Inductive right-brained preaching begins, as Ralph and Gregg Lewis put it, “With the particulars of life experience and points toward principles, concepts, and conclusions…. The preacher seeks to lead rather than push…. Inductive preaching is a quest for discovery.”4 In this quest for discovery the preacher will rely more on metaphor, image, and emotion than logic, precision, and argumentation. The latter are not absent, and they are not the solitary or even primary carriers of the sermon’s message.
Inductive sermons can utilize various homiletic structures. Perhaps the most basic form is problem-solution, in which the sermon begins with a problem, explores various dimensions or proposed options, and then sets forth a solution near the end. While this form has been utilized most frequently with topical sermons, one can use problem-solution for expository preaching if the text itself moves in that fashion. A sermon on 1 John 1:5-11 might lend itself to this structure, as the passage moves from the problem of recognizing sin in human life to the solution: our confession and God’s forgiveness. Similarly, Luke 12:22-34 flows from the problem of anxiety over material things to the solution: seeking first God’s kingdom.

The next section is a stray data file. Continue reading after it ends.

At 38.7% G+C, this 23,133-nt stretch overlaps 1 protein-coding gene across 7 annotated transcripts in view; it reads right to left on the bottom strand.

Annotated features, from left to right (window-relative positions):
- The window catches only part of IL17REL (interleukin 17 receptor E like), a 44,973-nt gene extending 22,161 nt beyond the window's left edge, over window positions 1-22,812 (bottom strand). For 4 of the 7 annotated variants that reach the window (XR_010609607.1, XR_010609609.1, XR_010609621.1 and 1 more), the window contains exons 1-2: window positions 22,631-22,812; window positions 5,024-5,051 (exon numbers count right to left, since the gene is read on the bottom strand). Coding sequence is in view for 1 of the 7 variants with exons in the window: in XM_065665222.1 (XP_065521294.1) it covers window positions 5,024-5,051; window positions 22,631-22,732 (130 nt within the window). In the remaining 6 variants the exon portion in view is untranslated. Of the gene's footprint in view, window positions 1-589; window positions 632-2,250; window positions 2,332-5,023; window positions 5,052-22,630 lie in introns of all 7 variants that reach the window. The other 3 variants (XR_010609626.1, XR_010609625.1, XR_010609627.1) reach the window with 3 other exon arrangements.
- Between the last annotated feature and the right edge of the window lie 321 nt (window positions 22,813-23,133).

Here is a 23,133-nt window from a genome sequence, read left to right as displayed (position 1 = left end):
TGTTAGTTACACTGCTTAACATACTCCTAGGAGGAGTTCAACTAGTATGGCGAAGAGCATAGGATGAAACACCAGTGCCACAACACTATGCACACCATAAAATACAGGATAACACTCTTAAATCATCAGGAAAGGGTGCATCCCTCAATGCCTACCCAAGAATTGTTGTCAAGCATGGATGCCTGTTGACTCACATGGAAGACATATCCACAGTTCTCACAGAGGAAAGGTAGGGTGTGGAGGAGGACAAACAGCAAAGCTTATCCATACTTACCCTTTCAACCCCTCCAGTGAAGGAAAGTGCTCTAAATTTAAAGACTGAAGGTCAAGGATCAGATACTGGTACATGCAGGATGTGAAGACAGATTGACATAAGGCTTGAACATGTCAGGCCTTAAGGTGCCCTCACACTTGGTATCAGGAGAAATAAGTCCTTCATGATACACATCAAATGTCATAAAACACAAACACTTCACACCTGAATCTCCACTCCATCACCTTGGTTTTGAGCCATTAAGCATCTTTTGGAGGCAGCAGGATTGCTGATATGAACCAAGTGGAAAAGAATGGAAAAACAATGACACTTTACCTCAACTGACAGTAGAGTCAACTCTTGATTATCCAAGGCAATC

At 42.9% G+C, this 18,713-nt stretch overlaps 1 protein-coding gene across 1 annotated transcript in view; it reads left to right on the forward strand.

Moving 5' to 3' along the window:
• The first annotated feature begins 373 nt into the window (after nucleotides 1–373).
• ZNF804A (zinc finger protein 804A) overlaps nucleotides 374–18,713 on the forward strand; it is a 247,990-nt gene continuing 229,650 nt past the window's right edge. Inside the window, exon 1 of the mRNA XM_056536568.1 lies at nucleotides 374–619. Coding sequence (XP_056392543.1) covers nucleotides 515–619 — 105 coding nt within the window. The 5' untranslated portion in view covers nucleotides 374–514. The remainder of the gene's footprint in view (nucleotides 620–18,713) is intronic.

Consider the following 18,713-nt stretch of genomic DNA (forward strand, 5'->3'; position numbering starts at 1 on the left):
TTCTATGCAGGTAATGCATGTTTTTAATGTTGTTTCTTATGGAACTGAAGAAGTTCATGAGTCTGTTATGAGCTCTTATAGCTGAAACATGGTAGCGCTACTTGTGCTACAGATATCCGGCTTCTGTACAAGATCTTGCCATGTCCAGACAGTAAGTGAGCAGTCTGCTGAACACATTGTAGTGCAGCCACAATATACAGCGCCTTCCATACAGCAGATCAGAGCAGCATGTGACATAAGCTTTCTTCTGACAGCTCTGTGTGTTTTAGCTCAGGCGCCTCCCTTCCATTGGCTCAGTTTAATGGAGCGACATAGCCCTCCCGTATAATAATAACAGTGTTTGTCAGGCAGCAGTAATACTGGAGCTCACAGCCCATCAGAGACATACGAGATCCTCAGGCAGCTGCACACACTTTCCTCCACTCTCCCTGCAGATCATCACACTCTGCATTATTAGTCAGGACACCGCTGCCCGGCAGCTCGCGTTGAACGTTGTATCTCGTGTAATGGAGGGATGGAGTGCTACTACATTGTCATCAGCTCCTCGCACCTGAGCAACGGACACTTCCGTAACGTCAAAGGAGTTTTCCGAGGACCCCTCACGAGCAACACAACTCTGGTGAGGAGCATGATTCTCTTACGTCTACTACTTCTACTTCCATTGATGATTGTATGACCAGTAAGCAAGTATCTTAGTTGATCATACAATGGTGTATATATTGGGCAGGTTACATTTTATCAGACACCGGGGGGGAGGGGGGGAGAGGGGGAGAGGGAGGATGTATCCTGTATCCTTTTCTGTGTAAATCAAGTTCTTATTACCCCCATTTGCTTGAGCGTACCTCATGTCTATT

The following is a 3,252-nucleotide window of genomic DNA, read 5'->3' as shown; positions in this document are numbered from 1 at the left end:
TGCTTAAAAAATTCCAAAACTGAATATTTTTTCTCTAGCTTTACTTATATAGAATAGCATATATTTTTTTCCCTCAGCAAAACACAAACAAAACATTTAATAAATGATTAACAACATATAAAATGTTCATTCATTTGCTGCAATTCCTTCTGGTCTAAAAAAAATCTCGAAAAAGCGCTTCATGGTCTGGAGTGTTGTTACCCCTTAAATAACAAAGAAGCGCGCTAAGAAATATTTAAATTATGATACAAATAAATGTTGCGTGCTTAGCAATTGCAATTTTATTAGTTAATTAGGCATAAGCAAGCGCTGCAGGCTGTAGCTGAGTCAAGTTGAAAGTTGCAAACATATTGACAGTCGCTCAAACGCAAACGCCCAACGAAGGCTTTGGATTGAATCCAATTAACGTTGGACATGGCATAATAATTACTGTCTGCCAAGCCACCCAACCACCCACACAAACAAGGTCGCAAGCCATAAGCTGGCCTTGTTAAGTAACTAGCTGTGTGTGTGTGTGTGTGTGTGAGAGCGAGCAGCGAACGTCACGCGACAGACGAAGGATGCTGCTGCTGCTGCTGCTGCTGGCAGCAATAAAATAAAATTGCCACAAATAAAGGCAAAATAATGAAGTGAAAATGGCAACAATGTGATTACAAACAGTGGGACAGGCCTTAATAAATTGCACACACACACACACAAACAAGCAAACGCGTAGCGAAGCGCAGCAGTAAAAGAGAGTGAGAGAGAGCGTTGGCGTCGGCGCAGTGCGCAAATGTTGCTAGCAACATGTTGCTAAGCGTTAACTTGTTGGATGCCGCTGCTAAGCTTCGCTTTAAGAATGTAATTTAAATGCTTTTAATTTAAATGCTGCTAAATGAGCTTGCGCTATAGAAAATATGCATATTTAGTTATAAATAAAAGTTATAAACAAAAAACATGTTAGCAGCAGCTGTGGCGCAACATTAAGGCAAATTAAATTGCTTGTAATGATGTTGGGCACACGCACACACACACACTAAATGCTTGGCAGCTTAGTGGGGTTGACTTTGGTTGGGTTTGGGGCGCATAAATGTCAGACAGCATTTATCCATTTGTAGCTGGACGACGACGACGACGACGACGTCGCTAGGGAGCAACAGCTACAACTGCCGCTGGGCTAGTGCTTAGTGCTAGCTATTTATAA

The story or narrative form is one of the most familiar right-brained structures because the Bible is so full of the narrative genre. Jesus’ preaching with parables is a classic example of this style, in that the vivid story He tells reaches its climax at the end. In most stories or parables there is a plot that tends to move from a dilemma to a resolve.
When I recently preached on the story of the unmerciful servant in Matthew 18, I allowed the story’s plot to shape my structure. The first part of the story portrays a king forgiving the large debt of his servant — clearly an illustration of God’s forgiveness. But the story doesn’t end there, just as the Bible’s message of forgiveness doesn’t end with our own forgiveness through Christ. In the second half of the story the unexpected happens, as the forgiven servant becomes unforgiving of a poor, lowly servant who owed him a few paltry dollars. The king who forgave the large debt is furious and has the man thrown into prison. Then comes the climax of the story in the words of Jesus: “This is how my heavenly Father will treat each of you unless you forgive your brother from your heart” (v. 35). We reach the destination or big idea only near the end of the sermon: As a forgiven people we must become a forgiving people, for Christian forgiveness is both divine and human.